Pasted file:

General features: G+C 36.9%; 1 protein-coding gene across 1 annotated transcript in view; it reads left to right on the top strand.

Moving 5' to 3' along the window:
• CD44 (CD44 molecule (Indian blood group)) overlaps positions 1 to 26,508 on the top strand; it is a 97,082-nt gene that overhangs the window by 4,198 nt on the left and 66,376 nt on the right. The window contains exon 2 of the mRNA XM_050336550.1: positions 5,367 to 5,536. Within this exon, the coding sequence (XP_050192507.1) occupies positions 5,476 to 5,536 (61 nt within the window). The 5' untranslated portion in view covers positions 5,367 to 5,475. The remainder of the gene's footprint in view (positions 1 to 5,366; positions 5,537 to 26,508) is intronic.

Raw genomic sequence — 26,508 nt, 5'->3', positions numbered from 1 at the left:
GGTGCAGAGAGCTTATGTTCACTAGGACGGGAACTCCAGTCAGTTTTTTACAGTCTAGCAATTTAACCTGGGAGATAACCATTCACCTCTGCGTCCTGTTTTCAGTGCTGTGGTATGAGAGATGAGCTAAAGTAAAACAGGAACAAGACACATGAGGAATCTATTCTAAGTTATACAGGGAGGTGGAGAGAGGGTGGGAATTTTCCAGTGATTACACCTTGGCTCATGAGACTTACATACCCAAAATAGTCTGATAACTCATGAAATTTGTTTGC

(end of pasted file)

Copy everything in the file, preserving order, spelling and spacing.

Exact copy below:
General features: G+C 36.9%; 1 protein-coding gene across 1 annotated transcript in view; it reads left to right on the top strand.

Moving 5' to 3' along the window:
• CD44 (CD44 molecule (Indian blood group)) overlaps positions 1 to 26,508 on the top strand; it is a 97,082-nt gene that overhangs the window by 4,198 nt on the left and 66,376 nt on the right. The window contains exon 2 of the mRNA XM_050336550.1: positions 5,367 to 5,536. Within this exon, the coding sequence (XP_050192507.1) occupies positions 5,476 to 5,536 (61 nt within the window). The 5' untranslated portion in view covers positions 5,367 to 5,475. The remainder of the gene's footprint in view (positions 1 to 5,366; positions 5,537 to 26,508) is intronic.

Raw genomic sequence — 26,508 nt, 5'->3', positions numbered from 1 at the left:
GGTGCAGAGAGCTTATGTTCACTAGGACGGGAACTCCAGTCAGTTTTTTACAGTCTAGCAATTTAACCTGGGAGATAACCATTCACCTCTGCGTCCTGTTTTCAGTGCTGTGGTATGAGAGATGAGCTAAAGTAAAACAGGAACAAGACACATGAGGAATCTATTCTAAGTTATACAGGGAGGTGGAGAGAGGGTGGGAATTTTCCAGTGATTACACCTTGGCTCATGAGACTTACATACCCAAAATAGTCTGATAACTCATGAAATTTGTTTGC